This week we begin a new year, just days after we began the lunar year at the winter solstice. It is a time of darkness, and also a time where there is a promise of light slowly returning.
We may find that we are pulled to spiritual life in the quiet of winter, as it is naturally a season of rest and reflection. It’s a time for making friends with the darkness, and for making space for what is to come. These are two of our important spiritual practices for the new year: accepting the invitation of the dark, and making space for the gathering of the light.
Practices of the Dark
Yinyuan Longqi, and old Chinese teacher, expressed the invitation to step into the darkness this way:
“You can’t light a lamp—there’s no oil in the house.
It’s a shame to want a light.
I have a way to bless this poverty:
Just feel your way along the wall.”
To take up this invitation, we step from the well-worn certainties of everyday life, into the dark forest of what we don’t yet know, and even what scares us. We find that if we are willing to step into the dark, into the unknown, our practice is there to greet us, and to support us. This doesn’t happen because it illuminates our lives for us right away, but rather it gives us a way to discover what is possible when we sit awhile in the dark, and feel our way along the wall. We find we can get comfortable with relinquishing all the activity of our daylit minds, and take deep rest in the fertile darkness.
Nourishing the Spiritual Embryo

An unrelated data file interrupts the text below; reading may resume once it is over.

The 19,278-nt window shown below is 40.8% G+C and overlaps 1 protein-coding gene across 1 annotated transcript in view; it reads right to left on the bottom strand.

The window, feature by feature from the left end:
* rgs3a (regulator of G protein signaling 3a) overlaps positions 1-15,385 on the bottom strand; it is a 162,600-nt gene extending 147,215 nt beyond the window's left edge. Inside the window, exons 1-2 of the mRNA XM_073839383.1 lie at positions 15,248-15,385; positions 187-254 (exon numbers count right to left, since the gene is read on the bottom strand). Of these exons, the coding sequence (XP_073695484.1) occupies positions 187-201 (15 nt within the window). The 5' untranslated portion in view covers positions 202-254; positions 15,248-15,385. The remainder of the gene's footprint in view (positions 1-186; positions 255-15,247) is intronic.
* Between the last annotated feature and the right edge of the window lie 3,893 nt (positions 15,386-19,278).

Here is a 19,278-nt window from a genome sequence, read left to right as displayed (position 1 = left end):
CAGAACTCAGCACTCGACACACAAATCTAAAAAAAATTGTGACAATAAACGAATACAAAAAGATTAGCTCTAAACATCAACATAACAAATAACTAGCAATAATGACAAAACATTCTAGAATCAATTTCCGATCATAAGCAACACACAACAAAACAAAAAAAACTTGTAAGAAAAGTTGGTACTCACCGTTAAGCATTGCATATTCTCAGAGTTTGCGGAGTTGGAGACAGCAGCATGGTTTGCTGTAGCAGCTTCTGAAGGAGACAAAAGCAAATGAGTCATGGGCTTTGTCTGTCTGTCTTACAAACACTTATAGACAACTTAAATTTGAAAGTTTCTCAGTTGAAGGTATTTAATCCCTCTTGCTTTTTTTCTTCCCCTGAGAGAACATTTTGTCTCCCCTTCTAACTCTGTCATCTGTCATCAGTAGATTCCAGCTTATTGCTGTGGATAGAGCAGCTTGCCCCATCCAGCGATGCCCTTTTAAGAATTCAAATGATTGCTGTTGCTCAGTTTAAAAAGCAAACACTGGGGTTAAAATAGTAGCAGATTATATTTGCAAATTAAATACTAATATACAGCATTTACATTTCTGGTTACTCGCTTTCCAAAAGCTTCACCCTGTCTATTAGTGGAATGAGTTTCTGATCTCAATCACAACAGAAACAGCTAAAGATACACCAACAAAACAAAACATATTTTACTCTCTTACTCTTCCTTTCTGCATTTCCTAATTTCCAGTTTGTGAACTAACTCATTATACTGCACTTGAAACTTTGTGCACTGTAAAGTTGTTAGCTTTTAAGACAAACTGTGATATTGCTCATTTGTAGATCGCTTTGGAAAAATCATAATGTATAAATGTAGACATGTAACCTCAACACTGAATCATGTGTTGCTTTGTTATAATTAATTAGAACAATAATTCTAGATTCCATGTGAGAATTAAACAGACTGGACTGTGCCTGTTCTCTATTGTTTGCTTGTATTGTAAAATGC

This is a season for resolutions, which so often seem to lose steam by mid-January. Rather than engaging in our usual self-improvement project, a more fruitful spiritual task at this time of year is to practice making space for what is to come, which is already conceived in us, yet which is largely unknown. When we practice meditation, we are offering breath, attention, and a field of awareness for what is gestating in us, which we very well may not consciously be aware of. Here’s how a Zen nun described this to her teacher:
Master Shiche asked his student, the nun Qiyuan Xinggang, “Buddha nature is not illusory. What was it like when you were nourishing the spiritual embryo?”
Qiyuan replied, “It felt congealed, deep, and solitary.”
Shiche said, “When you gave birth to the embryo, what was it like?”
Qiyuan replied, “It was like being completely stripped bare.”
Shiche said, “When you met with the Buddha, what was it like?”
Qiyuan said, “I took advantage of the opportunity to meet him face to face.”
Shiche said, “Good! Good! You will be a model for those in the future.”
The new year is a good time to allow for congealing, deep and solitary, without a rush to engineer change. Luckily, we can do these practices together, and support each other’s rest in the dark, and developing spiritual embryos. In our tradition we are fortunate to have a wall to feel our way along, in the teachings and koans, as well as midwives for our spiritual embryos, in our sangha and teachers. Happy New Year!
Megan Rundel is the resident teacher at the Crimson Gate Meditation Community in Oakland, CA..